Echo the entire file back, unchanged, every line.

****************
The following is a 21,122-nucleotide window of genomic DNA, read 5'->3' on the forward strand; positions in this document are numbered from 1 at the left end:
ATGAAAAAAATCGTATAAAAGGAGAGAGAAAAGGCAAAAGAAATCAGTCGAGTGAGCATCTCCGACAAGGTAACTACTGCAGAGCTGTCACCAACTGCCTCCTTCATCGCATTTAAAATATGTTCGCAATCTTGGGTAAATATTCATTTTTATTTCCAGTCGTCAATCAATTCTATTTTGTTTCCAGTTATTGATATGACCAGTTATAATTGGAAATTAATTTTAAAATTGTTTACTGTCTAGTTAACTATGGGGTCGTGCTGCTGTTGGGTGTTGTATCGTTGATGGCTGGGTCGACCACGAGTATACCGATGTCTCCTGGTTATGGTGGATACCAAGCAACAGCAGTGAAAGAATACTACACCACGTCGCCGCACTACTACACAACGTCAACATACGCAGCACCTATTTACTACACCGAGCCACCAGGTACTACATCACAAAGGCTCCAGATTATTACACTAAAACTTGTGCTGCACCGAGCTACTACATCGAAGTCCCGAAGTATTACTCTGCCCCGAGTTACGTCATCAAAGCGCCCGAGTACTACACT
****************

The following is a 21,122-nucleotide window of genomic DNA, read 5'->3' on the forward strand; positions in this document are numbered from 1 at the left end:
ATGAAAAAAATCGTATAAAAGGAGAGAGAAAAGGCAAAAGAAATCAGTCGAGTGAGCATCTCCGACAAGGTAACTACTGCAGAGCTGTCACCAACTGCCTCCTTCATCGCATTTAAAATATGTTCGCAATCTTGGGTAAATATTCATTTTTATTTCCAGTCGTCAATCAATTCTATTTTGTTTCCAGTTATTGATATGACCAGTTATAATTGGAAATTAATTTTAAAATTGTTTACTGTCTAGTTAACTATGGGGTCGTGCTGCTGTTGGGTGTTGTATCGTTGATGGCTGGGTCGACCACGAGTATACCGATGTCTCCTGGTTATGGTGGATACCAAGCAACAGCAGTGAAAGAATACTACACCACGTCGCCGCACTACTACACAACGTCAACATACGCAGCACCTATTTACTACACCGAGCCACCAGGTACTACATCACAAAGGCTCCAGATTATTACACTAAAACTTGTGCTGCACCGAGCTACTACATCGAAGTCCCGAAGTATTACTCTGCCCCGAGTTACGTCATCAAAGCGCCCGAGTACTACACT